Business Succession Planning and Personal Estate Planning
What Is the Difference, and Why Is Covering Both Aspects Important?
By Riaan Botha, Senior Trust Advisor
Running a business on your own can be difficult, let alone a family business. Like any business, running a family business has its rewards and challenges. Globally, between 60-80 per cent of all businesses are family owned, and succession plans are critical to the sustainability of the business. Still, only about 34 per cent of small business owners have a succession plan in place, according to PwC's 2021 U.S. Family Business Survey.
Not having a formalized succession plan in place might have a ripple effect on the individual as well as the family’s estate planning. One of the biggest misconceptions is that estate planning and succession planning are one and the same.
Business succession planning is the process of preparing for the transfer of ownership and control of a business from one generation to the next. It involves creating a plan to ensure the business remains viable, sustainable and profitable while at the same time preserving its assets, values and legacy. This can include developing strategies for transferring management responsibilities, identifying potential successors, establishing ownership and inheritance plans, and addressing financial and tax considerations.
Business succession planning entails various personal and emotional decisions the business owner(s) should make. But for this reason, even the most successful business owners find succession planning more difficult than other critical business decisions.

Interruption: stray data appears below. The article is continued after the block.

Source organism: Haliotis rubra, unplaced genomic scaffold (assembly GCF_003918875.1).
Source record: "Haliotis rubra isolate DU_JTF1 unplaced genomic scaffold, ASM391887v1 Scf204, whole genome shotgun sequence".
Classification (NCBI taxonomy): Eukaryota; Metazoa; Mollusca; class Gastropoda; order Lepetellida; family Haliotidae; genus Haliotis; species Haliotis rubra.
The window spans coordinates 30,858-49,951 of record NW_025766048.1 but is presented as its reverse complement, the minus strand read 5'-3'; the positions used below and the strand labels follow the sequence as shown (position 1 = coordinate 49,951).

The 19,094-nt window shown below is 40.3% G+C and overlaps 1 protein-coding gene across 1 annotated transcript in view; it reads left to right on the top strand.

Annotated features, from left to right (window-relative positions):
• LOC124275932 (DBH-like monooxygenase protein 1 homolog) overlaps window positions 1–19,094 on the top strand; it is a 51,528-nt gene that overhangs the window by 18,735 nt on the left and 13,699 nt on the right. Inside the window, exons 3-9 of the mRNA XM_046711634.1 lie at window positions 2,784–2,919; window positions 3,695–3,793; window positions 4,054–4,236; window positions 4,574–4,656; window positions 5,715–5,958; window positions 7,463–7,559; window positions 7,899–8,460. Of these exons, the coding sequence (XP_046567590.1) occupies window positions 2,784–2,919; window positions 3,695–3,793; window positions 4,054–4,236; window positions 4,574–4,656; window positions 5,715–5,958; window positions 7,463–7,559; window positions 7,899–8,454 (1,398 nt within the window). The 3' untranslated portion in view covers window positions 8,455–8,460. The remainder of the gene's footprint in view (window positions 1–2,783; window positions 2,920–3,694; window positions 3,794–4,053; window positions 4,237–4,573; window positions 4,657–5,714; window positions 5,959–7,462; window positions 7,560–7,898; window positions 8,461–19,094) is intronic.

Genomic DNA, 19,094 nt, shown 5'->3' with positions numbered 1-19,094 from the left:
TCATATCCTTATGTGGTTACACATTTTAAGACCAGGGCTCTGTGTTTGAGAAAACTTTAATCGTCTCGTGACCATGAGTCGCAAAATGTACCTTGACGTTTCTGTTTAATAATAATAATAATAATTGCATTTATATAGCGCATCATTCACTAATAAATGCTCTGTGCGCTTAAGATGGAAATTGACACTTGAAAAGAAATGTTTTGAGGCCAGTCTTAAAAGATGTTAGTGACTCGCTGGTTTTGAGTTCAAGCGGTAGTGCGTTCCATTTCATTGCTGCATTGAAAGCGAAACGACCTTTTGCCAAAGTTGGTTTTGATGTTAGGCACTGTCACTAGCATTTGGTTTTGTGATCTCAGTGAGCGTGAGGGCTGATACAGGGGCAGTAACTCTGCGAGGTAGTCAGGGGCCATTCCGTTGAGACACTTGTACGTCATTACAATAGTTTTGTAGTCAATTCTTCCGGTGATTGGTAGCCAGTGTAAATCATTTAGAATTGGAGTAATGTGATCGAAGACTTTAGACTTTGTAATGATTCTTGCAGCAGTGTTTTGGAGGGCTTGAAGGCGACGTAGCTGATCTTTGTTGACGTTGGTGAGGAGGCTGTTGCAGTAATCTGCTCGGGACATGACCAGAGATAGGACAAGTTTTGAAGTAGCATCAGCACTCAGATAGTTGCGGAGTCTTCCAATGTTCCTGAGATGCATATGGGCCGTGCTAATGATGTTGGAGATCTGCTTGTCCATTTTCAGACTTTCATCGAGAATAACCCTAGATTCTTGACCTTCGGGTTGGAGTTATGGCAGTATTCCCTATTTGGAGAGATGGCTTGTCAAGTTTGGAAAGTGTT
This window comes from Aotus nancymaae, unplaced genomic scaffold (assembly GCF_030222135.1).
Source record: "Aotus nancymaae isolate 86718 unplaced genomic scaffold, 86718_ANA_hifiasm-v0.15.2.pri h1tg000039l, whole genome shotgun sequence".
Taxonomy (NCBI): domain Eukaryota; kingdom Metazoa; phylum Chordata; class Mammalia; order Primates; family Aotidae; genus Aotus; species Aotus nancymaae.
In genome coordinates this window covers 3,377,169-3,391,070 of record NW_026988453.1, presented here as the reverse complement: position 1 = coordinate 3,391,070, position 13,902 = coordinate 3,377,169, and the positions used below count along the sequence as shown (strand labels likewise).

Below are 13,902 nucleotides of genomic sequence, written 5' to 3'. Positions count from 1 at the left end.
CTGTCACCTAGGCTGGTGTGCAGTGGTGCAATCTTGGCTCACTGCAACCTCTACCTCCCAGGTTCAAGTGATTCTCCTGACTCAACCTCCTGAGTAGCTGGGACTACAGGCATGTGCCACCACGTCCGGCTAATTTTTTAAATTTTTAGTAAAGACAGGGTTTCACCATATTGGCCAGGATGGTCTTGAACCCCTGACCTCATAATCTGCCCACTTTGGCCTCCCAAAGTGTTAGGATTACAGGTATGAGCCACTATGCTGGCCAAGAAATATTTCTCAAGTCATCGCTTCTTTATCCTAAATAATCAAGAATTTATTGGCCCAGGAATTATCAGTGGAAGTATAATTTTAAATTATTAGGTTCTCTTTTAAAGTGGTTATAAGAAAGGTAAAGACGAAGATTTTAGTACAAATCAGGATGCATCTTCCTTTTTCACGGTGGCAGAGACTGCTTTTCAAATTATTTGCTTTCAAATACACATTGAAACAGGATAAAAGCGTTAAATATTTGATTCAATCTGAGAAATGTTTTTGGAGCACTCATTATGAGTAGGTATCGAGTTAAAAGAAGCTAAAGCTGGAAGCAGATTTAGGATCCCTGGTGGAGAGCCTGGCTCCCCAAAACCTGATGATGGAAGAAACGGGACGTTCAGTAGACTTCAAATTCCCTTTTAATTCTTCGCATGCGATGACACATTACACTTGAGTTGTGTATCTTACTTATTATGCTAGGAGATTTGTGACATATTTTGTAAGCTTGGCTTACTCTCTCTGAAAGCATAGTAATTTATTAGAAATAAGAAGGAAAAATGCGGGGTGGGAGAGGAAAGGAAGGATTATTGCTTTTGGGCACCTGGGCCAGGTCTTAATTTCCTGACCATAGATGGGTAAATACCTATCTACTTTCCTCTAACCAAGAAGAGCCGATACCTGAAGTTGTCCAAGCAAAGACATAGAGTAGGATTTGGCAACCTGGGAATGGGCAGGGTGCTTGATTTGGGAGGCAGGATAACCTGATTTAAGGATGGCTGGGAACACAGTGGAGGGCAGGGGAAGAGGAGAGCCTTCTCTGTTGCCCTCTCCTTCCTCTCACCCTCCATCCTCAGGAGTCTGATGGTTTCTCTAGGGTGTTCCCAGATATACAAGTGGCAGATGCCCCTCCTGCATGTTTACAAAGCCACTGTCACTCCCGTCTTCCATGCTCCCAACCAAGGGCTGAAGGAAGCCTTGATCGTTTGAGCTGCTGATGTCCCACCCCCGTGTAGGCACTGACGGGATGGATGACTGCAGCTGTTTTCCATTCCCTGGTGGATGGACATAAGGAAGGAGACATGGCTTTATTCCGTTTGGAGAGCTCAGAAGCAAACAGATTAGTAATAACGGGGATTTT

Here are a few essential questions to consider when developing your succession plan:
- Who do you want to take over the leadership of the business? A key part of succession planning is identifying and developing new leaders to run the business. Do you envisage your children or other family members taking over the company’s leadership? Do they have the skills to take over, and do they even want to be involved in the business? If your next generation plans to sell their stake, it is better to account for that in advance.
- Should the business be sold to provide liquidity for future financial security? Owners may want to sell their interest to provide for a spouse or other family members. Talk to your financial advisor and accountant to look at possible exit strategies such as buy-sell, life and disability insurance. You will need to determine the value of the business. Because business conditions change constantly, a succession plan can include a valuation formula based on revenue, profit, capitalization and other factors.
- Will you be depending on continuing income? A spouse who depends on your earnings from the business may now be left with an ownership interest that provides no direct income and is difficult to sell. Other business partners may have goals that do not align with your desire to provide for your family.